The 1837 Shabqadar Fort is a witness history spanning almost 200 years — from being ruled by the Sikhs to the British and now Muslims.
The 1837 Shabqadar Fort is a witness history spanning almost 200 years — from being ruled by the Sikhs to the British and now Muslims.

Lahore Darbar was infuriated, so a court was established under the leadership of General Maan Singh and General Ventura to fix responsibility for the disastrous breach. The two conducted an investigation for two days and concluded that it was the criminal negligence of the wooden gates that led to the disaster.

The Sikh General assisted by General Ventura decreed a hundred-year imprisonment to the huge willow gates for dereliction of duty. The gates were plank-cuffed with heavy chains to the main observation tower at the fort. The gates' punishment legally ended in 1940 but no one relieved them and they remain chained to this date.

The fort's observation tower.
The fort's observation tower.

It is rumored that when Bhutto visited the fort in the 1970s, he tried to prevail as prime minister for the release of the condemned gates but to no avail.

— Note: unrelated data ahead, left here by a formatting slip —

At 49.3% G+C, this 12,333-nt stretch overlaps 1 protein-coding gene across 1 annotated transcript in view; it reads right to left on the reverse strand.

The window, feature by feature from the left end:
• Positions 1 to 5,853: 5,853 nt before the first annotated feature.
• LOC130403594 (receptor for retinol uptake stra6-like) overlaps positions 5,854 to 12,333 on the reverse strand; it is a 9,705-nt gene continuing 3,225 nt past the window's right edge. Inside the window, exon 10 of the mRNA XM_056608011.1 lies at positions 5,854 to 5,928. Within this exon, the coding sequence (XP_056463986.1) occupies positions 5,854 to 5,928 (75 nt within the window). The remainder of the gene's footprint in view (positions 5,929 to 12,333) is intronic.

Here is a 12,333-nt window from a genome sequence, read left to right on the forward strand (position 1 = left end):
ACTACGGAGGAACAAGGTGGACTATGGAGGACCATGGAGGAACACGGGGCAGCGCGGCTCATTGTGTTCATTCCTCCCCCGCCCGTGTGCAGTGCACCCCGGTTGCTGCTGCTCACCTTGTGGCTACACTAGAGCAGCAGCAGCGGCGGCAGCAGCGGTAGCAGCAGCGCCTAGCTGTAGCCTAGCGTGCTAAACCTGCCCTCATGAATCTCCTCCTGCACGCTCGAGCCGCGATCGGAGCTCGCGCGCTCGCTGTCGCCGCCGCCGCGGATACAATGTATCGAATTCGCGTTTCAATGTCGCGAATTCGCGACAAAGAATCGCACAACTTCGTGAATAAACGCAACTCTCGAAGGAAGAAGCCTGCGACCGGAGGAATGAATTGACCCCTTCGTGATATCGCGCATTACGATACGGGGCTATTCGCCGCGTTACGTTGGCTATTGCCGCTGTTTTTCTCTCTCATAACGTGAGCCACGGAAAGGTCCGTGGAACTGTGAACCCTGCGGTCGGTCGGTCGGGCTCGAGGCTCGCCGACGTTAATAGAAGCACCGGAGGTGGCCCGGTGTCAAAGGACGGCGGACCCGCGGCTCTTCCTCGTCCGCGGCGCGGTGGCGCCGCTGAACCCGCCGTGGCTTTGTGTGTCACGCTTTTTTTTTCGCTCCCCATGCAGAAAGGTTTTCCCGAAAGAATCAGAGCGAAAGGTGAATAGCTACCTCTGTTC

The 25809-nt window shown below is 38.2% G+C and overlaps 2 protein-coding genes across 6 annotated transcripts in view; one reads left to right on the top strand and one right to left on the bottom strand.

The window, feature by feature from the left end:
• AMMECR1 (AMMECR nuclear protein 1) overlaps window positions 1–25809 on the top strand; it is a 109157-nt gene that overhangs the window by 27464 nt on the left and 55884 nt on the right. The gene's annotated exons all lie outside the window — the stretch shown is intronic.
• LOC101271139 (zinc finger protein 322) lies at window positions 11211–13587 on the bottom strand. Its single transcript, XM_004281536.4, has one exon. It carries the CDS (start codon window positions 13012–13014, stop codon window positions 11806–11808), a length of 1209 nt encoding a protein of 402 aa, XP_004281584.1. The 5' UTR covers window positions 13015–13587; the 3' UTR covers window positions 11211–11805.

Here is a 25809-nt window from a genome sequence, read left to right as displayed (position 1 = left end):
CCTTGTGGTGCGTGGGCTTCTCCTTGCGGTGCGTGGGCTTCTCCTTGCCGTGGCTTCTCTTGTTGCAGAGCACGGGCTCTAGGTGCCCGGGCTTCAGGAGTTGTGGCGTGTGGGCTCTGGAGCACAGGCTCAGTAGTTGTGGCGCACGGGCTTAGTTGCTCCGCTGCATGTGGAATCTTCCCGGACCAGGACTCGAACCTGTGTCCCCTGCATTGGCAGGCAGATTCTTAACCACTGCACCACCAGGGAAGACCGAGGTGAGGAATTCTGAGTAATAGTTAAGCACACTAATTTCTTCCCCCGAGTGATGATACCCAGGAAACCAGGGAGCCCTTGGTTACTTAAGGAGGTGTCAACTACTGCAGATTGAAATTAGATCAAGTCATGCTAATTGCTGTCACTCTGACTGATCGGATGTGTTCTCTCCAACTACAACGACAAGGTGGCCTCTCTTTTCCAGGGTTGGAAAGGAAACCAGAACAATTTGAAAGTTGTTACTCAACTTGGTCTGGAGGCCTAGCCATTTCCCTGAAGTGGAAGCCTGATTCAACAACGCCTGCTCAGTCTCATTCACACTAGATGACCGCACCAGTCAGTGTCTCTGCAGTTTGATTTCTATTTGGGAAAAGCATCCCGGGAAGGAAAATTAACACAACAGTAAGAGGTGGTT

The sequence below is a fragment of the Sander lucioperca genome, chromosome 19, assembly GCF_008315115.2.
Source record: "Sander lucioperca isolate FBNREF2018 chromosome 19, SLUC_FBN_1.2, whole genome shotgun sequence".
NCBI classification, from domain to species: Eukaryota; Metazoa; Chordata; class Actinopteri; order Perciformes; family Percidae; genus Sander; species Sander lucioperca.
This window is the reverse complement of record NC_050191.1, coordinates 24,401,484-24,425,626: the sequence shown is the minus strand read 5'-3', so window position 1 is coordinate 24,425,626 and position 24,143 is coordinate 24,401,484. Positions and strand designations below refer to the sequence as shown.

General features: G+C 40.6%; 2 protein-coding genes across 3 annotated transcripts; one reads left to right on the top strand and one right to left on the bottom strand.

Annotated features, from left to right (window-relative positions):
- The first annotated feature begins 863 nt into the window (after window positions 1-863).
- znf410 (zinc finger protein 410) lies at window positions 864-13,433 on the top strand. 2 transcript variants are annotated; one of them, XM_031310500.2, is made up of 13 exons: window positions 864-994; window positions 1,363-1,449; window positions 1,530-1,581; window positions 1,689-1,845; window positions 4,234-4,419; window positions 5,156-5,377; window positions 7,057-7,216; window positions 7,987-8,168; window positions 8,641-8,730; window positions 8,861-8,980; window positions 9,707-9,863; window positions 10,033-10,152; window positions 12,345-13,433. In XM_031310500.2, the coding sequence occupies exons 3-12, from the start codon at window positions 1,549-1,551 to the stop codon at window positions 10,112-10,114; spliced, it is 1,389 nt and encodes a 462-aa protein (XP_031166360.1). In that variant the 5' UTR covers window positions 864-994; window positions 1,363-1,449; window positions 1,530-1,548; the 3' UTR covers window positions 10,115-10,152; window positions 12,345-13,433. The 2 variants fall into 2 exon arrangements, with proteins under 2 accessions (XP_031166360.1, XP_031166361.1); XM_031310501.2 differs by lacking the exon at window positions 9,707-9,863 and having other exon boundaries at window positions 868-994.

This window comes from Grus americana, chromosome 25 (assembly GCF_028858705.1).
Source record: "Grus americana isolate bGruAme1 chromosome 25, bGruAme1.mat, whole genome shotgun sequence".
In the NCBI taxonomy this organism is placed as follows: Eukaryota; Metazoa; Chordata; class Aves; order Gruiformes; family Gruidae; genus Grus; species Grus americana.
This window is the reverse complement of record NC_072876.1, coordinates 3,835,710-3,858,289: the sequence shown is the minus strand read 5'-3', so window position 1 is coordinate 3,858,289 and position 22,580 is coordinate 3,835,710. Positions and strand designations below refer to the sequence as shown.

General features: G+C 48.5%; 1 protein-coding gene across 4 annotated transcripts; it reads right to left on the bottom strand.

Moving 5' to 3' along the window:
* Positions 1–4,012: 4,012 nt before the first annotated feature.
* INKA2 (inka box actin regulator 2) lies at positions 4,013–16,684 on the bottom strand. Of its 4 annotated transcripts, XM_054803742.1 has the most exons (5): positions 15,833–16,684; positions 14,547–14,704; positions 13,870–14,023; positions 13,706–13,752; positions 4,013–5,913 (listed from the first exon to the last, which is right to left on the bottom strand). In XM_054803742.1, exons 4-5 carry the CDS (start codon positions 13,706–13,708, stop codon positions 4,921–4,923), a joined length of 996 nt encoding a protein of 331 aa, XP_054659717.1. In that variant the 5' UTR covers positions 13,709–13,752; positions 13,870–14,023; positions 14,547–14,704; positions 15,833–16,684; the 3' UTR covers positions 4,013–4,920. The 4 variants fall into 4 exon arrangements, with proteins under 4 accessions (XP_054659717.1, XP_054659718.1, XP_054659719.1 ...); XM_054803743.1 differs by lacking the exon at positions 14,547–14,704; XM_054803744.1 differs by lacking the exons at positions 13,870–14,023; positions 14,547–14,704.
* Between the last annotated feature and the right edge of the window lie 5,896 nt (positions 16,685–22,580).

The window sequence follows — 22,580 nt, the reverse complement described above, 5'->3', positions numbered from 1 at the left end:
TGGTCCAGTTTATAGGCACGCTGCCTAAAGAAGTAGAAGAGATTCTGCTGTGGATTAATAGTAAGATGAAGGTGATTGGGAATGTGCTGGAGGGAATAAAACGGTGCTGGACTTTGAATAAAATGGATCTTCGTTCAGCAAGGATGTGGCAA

Shabqadar is a small town an hour out of Peshawar and on the borders of Mohmand. It is regarded as a region that has always held strategic value when it comes to keeping peace in Peshawar. Along with it come the various tribes who have historically been independent-minded and governments have had to maintain peace through a policy of continuous negotiations with them. And as the Sikhs and later the British ruled the area, they established many forts in the region in order to gain some space to prepare at the time of attacks.

This board received gun shots from a British soldier who was infuriated upon being told after many days of trek in the blistering sun that a post he had to reach was still a few hours away. This story was told to me by a staff member at the Shabqadar fort and is about one of the FC units that was deployed in South Waziristan for counter insurgency back in the colonial days.